What is the PAF?
The PAF is the Royal Mail Postal Address File, which contains all of the “known delivery points” in the UK, made up off 1.8 million postcodes and over 30 million residential and business addresses.
When you upload address data to Stannp.com we automatically clean the data and verify the addresses against the PAF File. Addresses that match the data in the PAF file are ‘PAF Matched‘.
A Short History of Postcodes
A postcode is a short address identifier, designed to enable mail carrying services to easily identify and route mail to the correct recipient address. The need for postcodes developed with the growth of city populations and the increasing complexity of the ‘built environment’.
Initially large cities started to be divided into postal districts, for example London was divided into 10 postal districts by 1858, and other large cities followed suit through the 1860s (Liverpool by 1865, Manchester by 1868).
Further growth in population and postal volumes led to the need to divide up and number the districts into ‘sub-districts’.
In London this happened during the First World War as a result of many experience postmen being drafted into the war effort; the Post Office needed to develop a system to allow post to be easily sorted and routed by inexperienced staff who didn’t necessarily know the geography of the district.
The first modern postal code system was introduced in the ‘Ukrainian Soviet Socialist Republic‘ in December 1932, and many countries followed suit over the next few decades. The UK introduced its first postcodes on a trial basis in Norwich in 1959 (because the Norwich sorting office had just been equipped with eight new postal sorting machines), but they were not in nationwide use until 1974.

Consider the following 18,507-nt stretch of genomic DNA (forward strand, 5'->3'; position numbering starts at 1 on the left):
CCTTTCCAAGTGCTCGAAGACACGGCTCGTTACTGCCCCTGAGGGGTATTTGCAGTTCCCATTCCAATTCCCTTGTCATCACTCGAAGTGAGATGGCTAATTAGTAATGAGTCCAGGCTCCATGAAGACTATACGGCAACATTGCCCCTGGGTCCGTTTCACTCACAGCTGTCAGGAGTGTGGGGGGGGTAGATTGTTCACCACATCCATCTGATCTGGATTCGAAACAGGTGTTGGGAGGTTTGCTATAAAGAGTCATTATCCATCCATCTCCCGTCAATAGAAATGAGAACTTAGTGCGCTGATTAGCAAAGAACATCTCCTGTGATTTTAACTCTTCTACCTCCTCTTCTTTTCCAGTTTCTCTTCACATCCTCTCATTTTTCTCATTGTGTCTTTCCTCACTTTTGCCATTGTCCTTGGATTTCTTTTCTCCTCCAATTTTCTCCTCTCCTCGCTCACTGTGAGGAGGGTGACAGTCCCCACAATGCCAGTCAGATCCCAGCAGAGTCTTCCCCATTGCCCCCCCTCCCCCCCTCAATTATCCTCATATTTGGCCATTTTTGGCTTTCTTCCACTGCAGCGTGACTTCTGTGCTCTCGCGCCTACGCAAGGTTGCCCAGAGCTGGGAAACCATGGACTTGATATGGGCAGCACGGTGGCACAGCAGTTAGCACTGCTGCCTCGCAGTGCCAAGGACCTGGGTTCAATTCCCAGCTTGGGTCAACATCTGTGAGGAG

According to the Universal Postal Union (UPS), around 130 countries use postcodes as part of their addressing systems. Many of these countries also offer online postcode search services; there is a useful directory of these services on the UPS website.
for the UK, the Royal Mail runs the Postcode Finder, which is now one of the top 150 most visited websites in the UK.
How Do UK Postcodes Work?
A UK post code has two components, the ‘Outward Code’ and the ‘Inward Code’. for example, our postcode here at Stannp is EX31 1JZ.
The first group (EX31) is the Outward Code, an alphanumeric code of between 2 and 4 digits, which is used to get the mail piece to the right delivery office. It’s made up of two parts;
- An Area Code (EX) denoting which part of the country the address is in, and
- A District Code (31), showing which sub-division of the area that address is in.
All post for that outward code will go to the same delivery office (for EX31, that is the Barnstaple delivery office). Sometimes a delivery office is responsible for several outward codes, (Barnstaple handles EX31, EX32 & EX33).
The second group (1JZ) is the Inward Code, which always has 3 alphanumeric characters and is used to route the mail within the district; it tells the delivery office which delivery route the address is on. The inward code is also made up of 2 parts;
- The ‘sector’ (in our case 1), which is a sub-division of the district, and
- The ‘unit’ (JZ), which may be a street, part of street, a group of properties, a single property address, or even a department within an organisation.
Postcodes are allocated on the basis of mail volume, a postcode will contain between one and 100 delivery points, with the average postcode containing around 17 delivery points. The number of postcodes changes over time; every month around 3,000 new postcodes are created and 2,500 old ones are removed from use.
What does ‘PAF Matched’ mean?
PAF Matched addresses are those addresses in your data file that 100% agree with the data in the Royal Mail PAF file. The addresses can be machine sorted by Royal Mail, and will receive the maximum postal discount available (which we pass on to you, our customers).
Addresses that don’t PAF match can still be sent and in most cases will be successfully delivered, but they incur an additional cost as they have to be hand sorted by Royal Mail staff rather than being automatically sorted by machine.
How is a non-PAF Matched address still deliverable?
A non-PAF matched address simply means that the data you have for the address is not 100% the same as the data for that address in the Royal Mail PAF file.
For example, unregistered house names can often cause an address to fail PAF matching. The address in your data file might be ‘The Maltings, 96 High Street, Barnstaple, EX31 1HX.’